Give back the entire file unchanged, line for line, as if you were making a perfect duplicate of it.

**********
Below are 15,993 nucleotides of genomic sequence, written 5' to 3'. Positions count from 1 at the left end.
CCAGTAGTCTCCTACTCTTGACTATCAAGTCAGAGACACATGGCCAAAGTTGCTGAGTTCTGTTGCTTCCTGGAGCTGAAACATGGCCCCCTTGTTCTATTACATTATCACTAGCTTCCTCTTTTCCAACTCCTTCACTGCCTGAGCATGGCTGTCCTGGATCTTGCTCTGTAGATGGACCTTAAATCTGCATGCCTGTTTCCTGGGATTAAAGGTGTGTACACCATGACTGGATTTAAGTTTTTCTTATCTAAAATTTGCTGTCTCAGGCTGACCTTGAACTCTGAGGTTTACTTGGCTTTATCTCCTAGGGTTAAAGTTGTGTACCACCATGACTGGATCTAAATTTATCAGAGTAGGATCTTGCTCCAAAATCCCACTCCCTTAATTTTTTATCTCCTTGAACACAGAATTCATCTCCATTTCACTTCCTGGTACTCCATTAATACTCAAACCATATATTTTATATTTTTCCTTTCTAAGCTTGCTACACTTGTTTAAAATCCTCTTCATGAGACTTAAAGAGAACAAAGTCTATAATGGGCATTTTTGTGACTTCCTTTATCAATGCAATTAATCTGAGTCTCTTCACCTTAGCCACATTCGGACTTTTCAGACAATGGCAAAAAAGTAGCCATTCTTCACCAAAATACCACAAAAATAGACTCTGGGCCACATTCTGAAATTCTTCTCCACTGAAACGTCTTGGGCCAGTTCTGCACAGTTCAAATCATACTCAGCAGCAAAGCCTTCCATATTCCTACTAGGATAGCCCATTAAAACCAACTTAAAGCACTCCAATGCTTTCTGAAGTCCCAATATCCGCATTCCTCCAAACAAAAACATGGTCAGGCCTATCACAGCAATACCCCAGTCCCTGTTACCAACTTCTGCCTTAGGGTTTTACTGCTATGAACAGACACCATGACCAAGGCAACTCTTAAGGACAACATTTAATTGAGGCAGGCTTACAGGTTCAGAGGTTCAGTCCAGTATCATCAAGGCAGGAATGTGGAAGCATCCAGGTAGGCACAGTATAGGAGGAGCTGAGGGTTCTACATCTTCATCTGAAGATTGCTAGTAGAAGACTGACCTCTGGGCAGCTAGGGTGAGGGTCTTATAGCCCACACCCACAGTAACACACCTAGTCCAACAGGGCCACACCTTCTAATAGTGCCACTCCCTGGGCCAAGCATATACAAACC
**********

Below are 15,993 nucleotides of genomic sequence, written 5' to 3'. Positions count from 1 at the left end.
CCAGTAGTCTCCTACTCTTGACTATCAAGTCAGAGACACATGGCCAAAGTTGCTGAGTTCTGTTGCTTCCTGGAGCTGAAACATGGCCCCCTTGTTCTATTACATTATCACTAGCTTCCTCTTTTCCAACTCCTTCACTGCCTGAGCATGGCTGTCCTGGATCTTGCTCTGTAGATGGACCTTAAATCTGCATGCCTGTTTCCTGGGATTAAAGGTGTGTACACCATGACTGGATTTAAGTTTTTCTTATCTAAAATTTGCTGTCTCAGGCTGACCTTGAACTCTGAGGTTTACTTGGCTTTATCTCCTAGGGTTAAAGTTGTGTACCACCATGACTGGATCTAAATTTATCAGAGTAGGATCTTGCTCCAAAATCCCACTCCCTTAATTTTTTATCTCCTTGAACACAGAATTCATCTCCATTTCACTTCCTGGTACTCCATTAATACTCAAACCATATATTTTATATTTTTCCTTTCTAAGCTTGCTACACTTGTTTAAAATCCTCTTCATGAGACTTAAAGAGAACAAAGTCTATAATGGGCATTTTTGTGACTTCCTTTATCAATGCAATTAATCTGAGTCTCTTCACCTTAGCCACATTCGGACTTTTCAGACAATGGCAAAAAAGTAGCCATTCTTCACCAAAATACCACAAAAATAGACTCTGGGCCACATTCTGAAATTCTTCTCCACTGAAACGTCTTGGGCCAGTTCTGCACAGTTCAAATCATACTCAGCAGCAAAGCCTTCCATATTCCTACTAGGATAGCCCATTAAAACCAACTTAAAGCACTCCAATGCTTTCTGAAGTCCCAATATCCGCATTCCTCCAAACAAAAACATGGTCAGGCCTATCACAGCAATACCCCAGTCCCTGTTACCAACTTCTGCCTTAGGGTTTTACTGCTATGAACAGACACCATGACCAAGGCAACTCTTAAGGACAACATTTAATTGAGGCAGGCTTACAGGTTCAGAGGTTCAGTCCAGTATCATCAAGGCAGGAATGTGGAAGCATCCAGGTAGGCACAGTATAGGAGGAGCTGAGGGTTCTACATCTTCATCTGAAGATTGCTAGTAGAAGACTGACCTCTGGGCAGCTAGGGTGAGGGTCTTATAGCCCACACCCACAGTAACACACCTAGTCCAACAGGGCCACACCTTCTAATAGTGCCACTCCCTGGGCCAAGCATATACAAACC